Tesla has voluntarily recalled nearly 11,704 vehicles after identifying a software error that could cause a false forward collision warning or an unexpected activation of the automatic emergency braking system, the National Highway Traffic and Safety Administration said.
All affected vehicles had early access to the automaker’s “Full Self-Driving Beta”, an advanced driver assistance system. The system, which is still in beta mode and requires the driver to be attentive at all times, has been offered to thousands of customers in recent weeks. Tesla said he was not aware of any accidents or injuries resulting from the software error.
The over-the-air firmware update, released on October 23, introduced what the regulator called a “software communication disconnect” between two on-board chips. The next day, Tesla said it started receiving reports from customers.
“This disconnection from communication may cause the video neural networks that run on this chip to operate less consistently than expected.” the safety recall report noted. “The inconsistency can produce negative object speed detections when other vehicles are present, which in turn can lead to false [forward-collision warnings] and [automatic emergency braking] events.”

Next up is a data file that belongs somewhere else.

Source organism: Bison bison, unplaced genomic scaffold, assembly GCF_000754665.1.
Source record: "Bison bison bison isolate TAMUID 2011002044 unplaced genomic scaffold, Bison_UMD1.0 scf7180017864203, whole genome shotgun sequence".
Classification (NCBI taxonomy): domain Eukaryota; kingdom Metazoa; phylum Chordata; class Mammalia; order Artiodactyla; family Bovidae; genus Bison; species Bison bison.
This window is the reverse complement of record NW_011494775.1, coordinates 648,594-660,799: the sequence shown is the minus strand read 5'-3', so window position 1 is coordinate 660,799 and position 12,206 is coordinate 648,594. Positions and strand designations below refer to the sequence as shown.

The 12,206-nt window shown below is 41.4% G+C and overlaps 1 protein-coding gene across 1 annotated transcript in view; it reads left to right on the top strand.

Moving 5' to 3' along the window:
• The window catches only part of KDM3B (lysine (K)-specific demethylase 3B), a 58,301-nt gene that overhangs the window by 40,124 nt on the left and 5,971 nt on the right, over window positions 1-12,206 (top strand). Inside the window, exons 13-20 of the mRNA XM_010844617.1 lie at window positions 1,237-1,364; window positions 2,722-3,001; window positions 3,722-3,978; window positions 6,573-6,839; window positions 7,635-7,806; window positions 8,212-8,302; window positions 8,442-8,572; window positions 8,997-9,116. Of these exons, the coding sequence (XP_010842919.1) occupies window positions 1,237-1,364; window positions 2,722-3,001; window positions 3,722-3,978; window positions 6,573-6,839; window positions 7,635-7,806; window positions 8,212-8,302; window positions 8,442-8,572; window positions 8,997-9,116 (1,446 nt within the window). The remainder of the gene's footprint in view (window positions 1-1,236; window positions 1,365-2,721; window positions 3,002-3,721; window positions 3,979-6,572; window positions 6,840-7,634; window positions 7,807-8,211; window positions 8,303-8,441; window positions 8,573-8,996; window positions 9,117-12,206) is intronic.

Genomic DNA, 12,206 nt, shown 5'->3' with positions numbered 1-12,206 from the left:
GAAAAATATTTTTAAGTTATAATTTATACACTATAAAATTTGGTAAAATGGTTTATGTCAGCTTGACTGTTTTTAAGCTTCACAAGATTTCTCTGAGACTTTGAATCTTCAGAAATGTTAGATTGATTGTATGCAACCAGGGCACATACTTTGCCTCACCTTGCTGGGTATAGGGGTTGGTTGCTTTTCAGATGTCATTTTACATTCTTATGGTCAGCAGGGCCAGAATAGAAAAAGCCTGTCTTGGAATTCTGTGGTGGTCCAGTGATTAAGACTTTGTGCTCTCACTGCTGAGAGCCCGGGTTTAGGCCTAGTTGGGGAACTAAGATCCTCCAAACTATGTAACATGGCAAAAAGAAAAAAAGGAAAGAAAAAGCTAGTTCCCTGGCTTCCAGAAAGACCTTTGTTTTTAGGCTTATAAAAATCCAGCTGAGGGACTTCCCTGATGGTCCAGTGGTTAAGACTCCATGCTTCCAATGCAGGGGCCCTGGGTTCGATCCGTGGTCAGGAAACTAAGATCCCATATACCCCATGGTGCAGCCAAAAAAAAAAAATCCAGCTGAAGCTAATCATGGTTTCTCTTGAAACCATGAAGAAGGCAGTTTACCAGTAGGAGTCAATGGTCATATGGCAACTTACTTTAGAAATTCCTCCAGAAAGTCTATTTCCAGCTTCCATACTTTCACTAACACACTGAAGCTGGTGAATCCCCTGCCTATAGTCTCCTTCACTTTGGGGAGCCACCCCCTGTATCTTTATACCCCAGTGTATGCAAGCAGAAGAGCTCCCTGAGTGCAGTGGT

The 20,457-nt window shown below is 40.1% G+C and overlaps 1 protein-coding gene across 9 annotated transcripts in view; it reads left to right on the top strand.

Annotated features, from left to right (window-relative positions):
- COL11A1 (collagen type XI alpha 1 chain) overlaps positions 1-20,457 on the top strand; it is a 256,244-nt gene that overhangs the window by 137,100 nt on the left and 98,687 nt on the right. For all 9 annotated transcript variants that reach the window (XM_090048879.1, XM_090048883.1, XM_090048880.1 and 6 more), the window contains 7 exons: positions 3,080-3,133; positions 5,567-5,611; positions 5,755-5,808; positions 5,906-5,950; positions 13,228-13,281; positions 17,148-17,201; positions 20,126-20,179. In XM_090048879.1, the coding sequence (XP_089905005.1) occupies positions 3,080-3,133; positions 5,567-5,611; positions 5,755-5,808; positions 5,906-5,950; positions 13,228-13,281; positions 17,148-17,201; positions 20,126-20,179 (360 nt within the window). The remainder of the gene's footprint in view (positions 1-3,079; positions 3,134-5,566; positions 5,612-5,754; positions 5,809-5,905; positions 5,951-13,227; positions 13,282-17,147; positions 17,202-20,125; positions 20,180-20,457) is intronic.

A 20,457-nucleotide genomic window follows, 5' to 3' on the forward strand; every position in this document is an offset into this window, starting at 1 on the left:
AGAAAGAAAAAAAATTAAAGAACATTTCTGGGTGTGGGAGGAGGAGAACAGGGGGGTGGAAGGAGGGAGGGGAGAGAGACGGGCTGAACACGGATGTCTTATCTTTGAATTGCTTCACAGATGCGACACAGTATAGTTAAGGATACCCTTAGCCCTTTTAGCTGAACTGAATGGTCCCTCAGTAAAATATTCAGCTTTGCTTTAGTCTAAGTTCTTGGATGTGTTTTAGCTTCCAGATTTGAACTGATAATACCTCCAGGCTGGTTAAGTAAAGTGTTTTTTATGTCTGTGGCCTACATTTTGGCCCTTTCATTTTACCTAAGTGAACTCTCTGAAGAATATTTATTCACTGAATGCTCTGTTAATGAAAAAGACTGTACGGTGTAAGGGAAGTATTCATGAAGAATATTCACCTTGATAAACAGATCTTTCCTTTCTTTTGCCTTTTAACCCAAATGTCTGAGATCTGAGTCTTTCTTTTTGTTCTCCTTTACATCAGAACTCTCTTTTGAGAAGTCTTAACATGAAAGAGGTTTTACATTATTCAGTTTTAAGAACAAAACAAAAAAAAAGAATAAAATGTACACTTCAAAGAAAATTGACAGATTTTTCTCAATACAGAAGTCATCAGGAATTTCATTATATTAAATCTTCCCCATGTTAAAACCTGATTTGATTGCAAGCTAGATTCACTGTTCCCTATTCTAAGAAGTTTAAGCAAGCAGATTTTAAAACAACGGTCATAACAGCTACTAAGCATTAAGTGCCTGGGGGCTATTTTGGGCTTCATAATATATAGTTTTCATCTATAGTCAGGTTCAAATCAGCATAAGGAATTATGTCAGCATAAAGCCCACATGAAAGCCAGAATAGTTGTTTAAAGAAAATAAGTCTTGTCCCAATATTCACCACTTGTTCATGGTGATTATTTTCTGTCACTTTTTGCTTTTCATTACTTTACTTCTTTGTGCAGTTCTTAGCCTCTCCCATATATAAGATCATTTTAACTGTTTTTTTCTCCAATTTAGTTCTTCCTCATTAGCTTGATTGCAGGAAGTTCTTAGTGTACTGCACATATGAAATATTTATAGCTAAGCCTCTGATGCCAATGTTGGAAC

Affected vehicles include certain Model S, Model X and Model 3 cars which were manufactured between 2017-2021 and certain Model Y models which were manufactured between 2020-2021. Tesla has released a separate live software update to address the issue, and owners will receive letters advising them of the issue and its resolution.
“Within hours, we investigated the reports and took action to mitigate any potential security risk,” Tesla said.
The formal recall is a marked departure from the California automaker’s recent interactions with the nation’s leading auto safety agency, which includes the release of a software update for a separate bug identified in its autopilot system on the month. last, for which Tesla has not issued a recall. NHTSA sent a letter to the automaker on October 12 asking why it had not issued a recall.
As Tesla is aware, safety law requires manufacturers of motor vehicles and motor vehicle equipment to initiate a recall by notifying NHTSA when they determine that the vehicles or equipment they are they produced contain defects related to motor vehicle safety or do not comply with an applicable motor vehicle safety standard, “the agency wrote.
The regulator opened a separate autopilot investigation in August after identifying 12 separate incidents in which a Tesla crashed into parked emergency vehicles.
Regarding the recall, NHTSA said it would “continue conversations with Tesla to ensure any safety flaws are quickly recognized and addressed.”